According to Amnesty International, at least 100 people have been killed in protests this summer, and Ethiopian authorities have arrested human rights activists and journalists, both local and international. The government has shut down internet access for all or part of the country in an effort to hinder protest organizers ability to amass large crowds.

Times of Israel blogger Micha Oddenheimer witnessed some of the protests first-hand while in Ethiopia in August.
Sabbah said that the unstable political situation complicated the logistics for bringing the new immigrants. Originally, the first group was supposed to arrive in late August or early September.
One person approved to come to Israel on Sunday's flight confirmed via phone that a group was awaiting flights in Addis Ababa but declined to speak to The Times of Israel due to fears over his personal security.

The International Christian Embassy Jerusalem will pay for the first group of flights for Ethiopian Jews. Last month, the ICEJ contributed $500,000 to the Jewish Agency via Keren Hayesod to cover the flights of the first wave of 523 Ethiopian Jews, as well as to sponsor flights for another 104 Jewish immigrants coming soon from France and the Ukraine, according to ICEJ spokesman David Parsons. Parsons added that the ICEJ is also fundraising to assist with absorption costs for Ethiopian Jews.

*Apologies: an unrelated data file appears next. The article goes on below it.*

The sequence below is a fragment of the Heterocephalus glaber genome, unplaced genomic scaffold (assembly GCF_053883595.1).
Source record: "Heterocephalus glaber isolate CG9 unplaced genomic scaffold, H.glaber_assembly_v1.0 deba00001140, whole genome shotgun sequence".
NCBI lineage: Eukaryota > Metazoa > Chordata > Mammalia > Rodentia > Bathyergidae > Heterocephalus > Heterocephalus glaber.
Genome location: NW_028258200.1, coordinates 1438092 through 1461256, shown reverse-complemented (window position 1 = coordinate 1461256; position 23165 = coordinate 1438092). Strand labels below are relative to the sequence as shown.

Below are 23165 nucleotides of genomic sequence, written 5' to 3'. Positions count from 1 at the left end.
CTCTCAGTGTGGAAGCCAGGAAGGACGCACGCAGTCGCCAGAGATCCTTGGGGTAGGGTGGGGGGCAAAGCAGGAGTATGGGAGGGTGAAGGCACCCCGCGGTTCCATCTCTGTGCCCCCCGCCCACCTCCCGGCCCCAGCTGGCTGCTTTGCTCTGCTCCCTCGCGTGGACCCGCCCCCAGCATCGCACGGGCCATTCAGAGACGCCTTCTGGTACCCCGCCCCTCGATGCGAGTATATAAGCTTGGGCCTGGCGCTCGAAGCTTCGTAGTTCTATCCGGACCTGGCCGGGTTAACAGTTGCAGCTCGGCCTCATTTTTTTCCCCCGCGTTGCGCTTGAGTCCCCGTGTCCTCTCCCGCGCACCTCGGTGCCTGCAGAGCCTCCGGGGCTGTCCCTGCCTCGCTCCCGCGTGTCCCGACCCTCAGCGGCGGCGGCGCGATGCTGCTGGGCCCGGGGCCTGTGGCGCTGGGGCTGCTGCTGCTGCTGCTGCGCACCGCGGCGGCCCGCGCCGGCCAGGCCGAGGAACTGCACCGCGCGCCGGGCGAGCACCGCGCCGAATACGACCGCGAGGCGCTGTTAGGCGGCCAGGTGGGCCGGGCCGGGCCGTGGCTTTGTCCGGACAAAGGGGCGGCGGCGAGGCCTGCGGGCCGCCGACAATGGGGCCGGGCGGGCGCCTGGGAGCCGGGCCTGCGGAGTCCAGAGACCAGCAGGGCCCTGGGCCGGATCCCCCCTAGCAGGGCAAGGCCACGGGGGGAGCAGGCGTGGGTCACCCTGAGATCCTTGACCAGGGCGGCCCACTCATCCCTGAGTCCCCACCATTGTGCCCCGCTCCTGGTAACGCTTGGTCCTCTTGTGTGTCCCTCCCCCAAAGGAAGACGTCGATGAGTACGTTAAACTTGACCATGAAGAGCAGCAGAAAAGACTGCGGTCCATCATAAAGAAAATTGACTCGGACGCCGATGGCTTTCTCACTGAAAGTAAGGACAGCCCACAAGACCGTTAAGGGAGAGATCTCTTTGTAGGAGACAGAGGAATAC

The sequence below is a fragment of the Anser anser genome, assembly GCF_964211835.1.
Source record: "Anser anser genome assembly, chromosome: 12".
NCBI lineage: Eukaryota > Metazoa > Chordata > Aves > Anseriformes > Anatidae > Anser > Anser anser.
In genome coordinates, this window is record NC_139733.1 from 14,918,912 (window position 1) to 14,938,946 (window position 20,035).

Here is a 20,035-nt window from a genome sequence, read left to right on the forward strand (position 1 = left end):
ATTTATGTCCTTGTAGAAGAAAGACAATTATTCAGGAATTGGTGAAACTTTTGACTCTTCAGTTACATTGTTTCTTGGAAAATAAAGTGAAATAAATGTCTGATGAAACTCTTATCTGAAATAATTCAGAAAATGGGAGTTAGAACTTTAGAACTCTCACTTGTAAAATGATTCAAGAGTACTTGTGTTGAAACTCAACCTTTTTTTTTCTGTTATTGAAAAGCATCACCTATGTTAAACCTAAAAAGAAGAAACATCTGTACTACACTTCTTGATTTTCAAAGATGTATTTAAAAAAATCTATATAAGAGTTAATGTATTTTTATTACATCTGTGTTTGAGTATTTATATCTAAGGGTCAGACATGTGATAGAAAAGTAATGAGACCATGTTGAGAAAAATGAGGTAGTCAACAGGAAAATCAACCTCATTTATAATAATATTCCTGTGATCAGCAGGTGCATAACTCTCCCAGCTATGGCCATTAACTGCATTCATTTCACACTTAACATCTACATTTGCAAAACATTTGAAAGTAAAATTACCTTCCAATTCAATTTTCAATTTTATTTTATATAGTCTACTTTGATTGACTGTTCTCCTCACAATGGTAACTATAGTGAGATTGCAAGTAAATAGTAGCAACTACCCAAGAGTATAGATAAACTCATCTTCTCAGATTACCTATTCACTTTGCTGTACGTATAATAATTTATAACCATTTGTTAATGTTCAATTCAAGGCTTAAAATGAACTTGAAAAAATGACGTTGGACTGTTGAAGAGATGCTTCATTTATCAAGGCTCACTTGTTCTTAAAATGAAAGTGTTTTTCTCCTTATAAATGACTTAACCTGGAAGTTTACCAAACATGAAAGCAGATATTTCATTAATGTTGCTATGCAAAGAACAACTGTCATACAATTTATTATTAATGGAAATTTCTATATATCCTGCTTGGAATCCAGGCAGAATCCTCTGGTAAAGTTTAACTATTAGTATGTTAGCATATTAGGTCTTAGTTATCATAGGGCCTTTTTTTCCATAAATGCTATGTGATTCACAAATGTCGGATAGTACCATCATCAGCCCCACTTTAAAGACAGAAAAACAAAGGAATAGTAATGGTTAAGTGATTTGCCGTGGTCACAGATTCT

In the 2017-2018 budget, the Finance Ministry allocated a budget that would enable 1,300 Ethiopians to move to Israel, to be divided among a number of entities, including the Interior Ministry, the Absorption Ministry and the Jewish Agency, among others, according to Sabbah. Last November, the government approved the absorption of the 9,000 Ethiopian immigrants, but the plan faltered because there was no budget allocated for it.

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Members of the Falash Mura Jewish Ethiopian community wait for prayer service before attending the Passover seder meal, in the synagogue in Gondar, Ethiopia, April 22, 2016 (Miriam Alster/Flash90)

Two Likud MKs, Amsalem and Avraham Neguise, refused to vote with the coalition until the government funded the decision to bring the Ethiopian Jews to Israel, which it finally did in April. But the process has been stalled, and no plans had been made to resume the aliyah. Prime Minister Benjamin Netanyahu refused to meet members of the Jewish community while on a state visit to Ethiopia in July.

Ethiopian immigrants are expected to arrive in Israel at the rate of about 100 per month starting in November.